174 former Birmingham City Council employees – including women who worked as cooks, cleaners and care assistants – who left their jobs between 2004 and 2008 have won the right to pursue their equal pay claims in the civil courts as breach of contract in a landmark decision that, in practical terms, extends the time workers have in which to bring such claims from six months to six years.
The women argued that they had been denied payments and benefits given to men doing equivalent work, in breach of equal pay legislation. They were prevented from taking their cases to the Employment Tribunal (ET), however, due to the expiry of the six-month time limit that applies to such cases. Instead, the women launched High Court proceedings, which benefit from a more generous six-year limitation period.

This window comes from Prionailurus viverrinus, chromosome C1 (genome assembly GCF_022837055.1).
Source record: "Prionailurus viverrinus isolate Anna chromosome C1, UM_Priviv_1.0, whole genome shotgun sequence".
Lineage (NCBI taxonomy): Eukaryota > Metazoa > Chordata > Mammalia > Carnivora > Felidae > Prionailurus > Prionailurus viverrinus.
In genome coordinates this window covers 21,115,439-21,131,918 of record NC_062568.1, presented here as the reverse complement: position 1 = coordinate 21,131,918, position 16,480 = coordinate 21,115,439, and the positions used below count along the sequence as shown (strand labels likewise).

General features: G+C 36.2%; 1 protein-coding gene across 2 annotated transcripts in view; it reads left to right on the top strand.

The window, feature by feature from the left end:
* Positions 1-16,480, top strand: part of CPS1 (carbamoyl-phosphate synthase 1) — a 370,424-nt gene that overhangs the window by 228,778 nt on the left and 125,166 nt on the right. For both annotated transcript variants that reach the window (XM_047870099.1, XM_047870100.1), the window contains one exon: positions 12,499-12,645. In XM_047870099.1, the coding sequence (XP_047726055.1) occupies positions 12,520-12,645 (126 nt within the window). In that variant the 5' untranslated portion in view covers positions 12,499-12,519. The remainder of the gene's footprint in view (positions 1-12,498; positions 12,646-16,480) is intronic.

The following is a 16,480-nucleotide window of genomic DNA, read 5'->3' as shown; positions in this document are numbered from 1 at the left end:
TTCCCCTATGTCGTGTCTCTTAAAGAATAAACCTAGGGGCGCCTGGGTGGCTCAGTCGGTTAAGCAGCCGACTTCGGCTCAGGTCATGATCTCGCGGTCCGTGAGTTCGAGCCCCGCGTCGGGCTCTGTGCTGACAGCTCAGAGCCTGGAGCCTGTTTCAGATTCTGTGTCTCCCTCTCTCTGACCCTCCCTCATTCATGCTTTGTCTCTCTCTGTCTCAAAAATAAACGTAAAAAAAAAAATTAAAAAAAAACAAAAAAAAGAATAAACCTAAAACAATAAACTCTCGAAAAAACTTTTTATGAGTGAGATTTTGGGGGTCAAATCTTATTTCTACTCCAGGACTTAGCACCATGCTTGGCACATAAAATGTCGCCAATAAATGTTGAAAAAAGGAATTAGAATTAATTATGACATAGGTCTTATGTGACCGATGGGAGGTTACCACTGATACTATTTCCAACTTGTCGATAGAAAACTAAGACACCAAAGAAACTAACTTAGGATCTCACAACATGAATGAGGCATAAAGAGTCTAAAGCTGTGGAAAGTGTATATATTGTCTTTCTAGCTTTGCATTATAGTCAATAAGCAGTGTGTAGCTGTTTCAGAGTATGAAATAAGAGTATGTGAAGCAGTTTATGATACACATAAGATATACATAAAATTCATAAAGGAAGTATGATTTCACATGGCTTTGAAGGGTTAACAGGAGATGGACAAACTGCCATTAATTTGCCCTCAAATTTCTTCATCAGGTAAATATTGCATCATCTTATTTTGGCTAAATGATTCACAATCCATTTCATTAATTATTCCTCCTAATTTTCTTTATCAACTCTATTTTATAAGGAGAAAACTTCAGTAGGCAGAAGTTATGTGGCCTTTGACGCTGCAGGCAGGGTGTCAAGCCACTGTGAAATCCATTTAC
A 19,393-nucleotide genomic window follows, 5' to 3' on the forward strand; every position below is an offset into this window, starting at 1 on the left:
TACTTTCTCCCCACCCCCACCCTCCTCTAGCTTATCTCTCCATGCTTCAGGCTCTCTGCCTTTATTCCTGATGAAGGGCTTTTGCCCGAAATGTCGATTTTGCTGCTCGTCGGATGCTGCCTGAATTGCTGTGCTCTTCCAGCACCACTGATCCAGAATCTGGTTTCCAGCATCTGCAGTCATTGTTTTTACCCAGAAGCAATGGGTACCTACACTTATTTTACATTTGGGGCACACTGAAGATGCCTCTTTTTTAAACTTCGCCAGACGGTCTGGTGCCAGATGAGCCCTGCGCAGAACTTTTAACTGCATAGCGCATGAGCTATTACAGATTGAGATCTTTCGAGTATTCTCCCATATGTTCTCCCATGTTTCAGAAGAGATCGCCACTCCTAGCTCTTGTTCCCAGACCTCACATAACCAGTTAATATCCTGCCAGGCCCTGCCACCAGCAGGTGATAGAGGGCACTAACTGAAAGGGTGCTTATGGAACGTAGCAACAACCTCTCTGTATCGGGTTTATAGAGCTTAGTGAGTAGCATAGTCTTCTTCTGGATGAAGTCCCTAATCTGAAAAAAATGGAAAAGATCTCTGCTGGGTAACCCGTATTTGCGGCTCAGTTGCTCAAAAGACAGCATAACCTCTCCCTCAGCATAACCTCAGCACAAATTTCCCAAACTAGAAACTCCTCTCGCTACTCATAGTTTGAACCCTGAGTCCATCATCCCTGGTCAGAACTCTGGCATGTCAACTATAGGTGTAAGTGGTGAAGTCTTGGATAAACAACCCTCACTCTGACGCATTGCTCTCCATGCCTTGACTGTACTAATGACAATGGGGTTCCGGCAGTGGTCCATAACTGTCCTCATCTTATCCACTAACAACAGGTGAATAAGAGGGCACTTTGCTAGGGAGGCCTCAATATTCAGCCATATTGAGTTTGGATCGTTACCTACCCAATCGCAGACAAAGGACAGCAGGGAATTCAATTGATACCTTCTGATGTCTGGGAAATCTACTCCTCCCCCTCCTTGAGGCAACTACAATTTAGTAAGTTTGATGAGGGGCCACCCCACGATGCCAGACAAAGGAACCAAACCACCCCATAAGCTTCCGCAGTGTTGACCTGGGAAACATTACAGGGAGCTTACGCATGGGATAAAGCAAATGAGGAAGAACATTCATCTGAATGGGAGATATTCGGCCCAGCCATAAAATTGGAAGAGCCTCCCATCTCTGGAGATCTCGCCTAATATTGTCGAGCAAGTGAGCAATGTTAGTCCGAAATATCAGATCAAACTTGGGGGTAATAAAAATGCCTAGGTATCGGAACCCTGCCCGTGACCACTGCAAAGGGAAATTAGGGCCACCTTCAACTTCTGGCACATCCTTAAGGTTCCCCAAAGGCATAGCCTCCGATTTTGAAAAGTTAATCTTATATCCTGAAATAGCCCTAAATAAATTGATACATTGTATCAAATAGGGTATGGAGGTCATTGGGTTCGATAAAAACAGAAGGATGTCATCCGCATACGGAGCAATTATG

Birmingham City Council attempted to strike out the women’s claims on the basis that resolution of equal pay disputes fell within the exclusive jurisdiction of the ET. The High Court and the Court of Appeal rejected the Council’s argument and the Supreme Court, by a majority of three judges to two, has now dismissed its appeal.
The judgment effectively extends the time limit for equal pay claims from six months to six years, which is the biggest change to equal pay legislation since it was first introduced in 1970. It leaves employers open to the threat of claims long after the employment relationship has come to an end, with an award for costs made against them should they lose the case.
The Supreme Court did suggest that Parliament might wish to consider introducing a relaxation of the usual limitation period for the presentation of an equal pay claim to the ET in cases in which the claim had been brought, in time, before the civil court but where it would more conveniently be disposed of by the ET were it not for the imposition of the limitation period.